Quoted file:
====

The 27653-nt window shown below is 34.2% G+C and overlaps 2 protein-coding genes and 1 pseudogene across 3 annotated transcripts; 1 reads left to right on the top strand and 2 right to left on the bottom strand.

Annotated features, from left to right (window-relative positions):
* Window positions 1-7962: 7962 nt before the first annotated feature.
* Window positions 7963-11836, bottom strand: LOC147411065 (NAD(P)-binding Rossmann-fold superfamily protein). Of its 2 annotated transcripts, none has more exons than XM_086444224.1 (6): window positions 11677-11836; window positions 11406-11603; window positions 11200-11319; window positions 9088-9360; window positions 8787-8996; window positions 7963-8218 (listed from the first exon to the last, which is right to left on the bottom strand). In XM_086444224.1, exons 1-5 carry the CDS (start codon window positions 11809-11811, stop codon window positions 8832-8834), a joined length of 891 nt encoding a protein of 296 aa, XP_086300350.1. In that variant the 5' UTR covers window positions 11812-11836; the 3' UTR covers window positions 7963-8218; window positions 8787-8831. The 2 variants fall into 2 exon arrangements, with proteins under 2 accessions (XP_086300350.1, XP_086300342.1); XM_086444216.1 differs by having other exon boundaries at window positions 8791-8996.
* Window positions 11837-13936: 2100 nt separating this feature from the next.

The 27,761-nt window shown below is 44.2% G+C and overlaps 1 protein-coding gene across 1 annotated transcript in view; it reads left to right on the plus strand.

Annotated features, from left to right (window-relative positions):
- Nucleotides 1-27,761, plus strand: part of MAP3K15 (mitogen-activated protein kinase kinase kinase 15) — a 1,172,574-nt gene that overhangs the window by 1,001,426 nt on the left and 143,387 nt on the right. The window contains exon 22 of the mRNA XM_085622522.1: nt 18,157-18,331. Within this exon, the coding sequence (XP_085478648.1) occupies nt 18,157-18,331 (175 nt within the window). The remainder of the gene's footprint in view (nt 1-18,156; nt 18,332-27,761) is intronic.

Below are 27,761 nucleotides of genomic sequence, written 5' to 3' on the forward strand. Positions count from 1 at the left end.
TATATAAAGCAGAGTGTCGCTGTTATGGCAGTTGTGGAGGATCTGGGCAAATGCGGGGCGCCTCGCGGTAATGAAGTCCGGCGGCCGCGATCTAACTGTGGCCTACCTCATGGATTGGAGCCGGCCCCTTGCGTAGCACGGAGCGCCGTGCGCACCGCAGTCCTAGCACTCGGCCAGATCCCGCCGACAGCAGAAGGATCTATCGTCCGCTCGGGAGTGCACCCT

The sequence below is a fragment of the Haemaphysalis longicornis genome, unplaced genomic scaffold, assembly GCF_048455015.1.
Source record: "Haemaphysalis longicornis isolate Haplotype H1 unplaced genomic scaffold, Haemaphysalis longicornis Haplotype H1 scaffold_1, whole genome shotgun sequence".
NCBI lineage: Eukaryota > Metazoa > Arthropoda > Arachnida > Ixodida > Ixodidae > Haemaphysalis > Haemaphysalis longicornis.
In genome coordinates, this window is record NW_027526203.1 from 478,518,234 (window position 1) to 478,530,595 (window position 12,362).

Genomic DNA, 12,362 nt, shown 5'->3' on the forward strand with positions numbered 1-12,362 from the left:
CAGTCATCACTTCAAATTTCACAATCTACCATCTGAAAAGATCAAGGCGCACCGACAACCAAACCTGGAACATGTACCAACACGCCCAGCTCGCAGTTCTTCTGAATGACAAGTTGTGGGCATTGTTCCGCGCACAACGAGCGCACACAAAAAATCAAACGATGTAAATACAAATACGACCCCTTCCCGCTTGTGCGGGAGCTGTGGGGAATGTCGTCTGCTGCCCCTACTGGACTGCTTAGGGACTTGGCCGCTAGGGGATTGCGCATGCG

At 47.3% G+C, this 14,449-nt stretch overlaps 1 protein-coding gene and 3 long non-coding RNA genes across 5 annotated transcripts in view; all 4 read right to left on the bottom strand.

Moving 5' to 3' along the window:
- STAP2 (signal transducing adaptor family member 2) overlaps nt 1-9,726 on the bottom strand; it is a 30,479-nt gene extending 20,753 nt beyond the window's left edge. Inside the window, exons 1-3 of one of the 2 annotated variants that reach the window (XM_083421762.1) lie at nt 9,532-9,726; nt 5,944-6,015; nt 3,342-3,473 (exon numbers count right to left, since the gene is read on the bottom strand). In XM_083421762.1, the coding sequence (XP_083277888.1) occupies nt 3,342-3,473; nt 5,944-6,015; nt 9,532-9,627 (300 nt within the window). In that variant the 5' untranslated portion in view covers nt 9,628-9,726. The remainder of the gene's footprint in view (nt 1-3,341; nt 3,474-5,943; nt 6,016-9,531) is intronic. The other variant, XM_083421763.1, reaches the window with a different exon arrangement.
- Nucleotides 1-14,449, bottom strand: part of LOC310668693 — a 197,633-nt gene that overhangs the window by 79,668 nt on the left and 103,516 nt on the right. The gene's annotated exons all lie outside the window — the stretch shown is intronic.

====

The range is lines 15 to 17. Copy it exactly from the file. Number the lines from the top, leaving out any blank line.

Genomic DNA, 12,362 nt, shown 5'->3' on the forward strand with positions numbered 1-12,362 from the left:
CAGTCATCACTTCAAATTTCACAATCTACCATCTGAAAAGATCAAGGCGCACCGACAACCAAACCTGGAACATGTACCAACACGCCCAGCTCGCAGTTCTTCTGAATGACAAGTTGTGGGCATTGTTCCGCGCACAACGAGCGCACACAAAAAATCAAACGATGTAAATACAAATACGACCCCTTCCCGCTTGTGCGGGAGCTGTGGGGAATGTCGTCTGCTGCCCCTACTGGACTGCTTAGGGACTTGGCCGCTAGGGGATTGCGCATGCG

At 47.3% G+C, this 14,449-nt stretch overlaps 1 protein-coding gene and 3 long non-coding RNA genes across 5 annotated transcripts in view; all 4 read right to left on the bottom strand.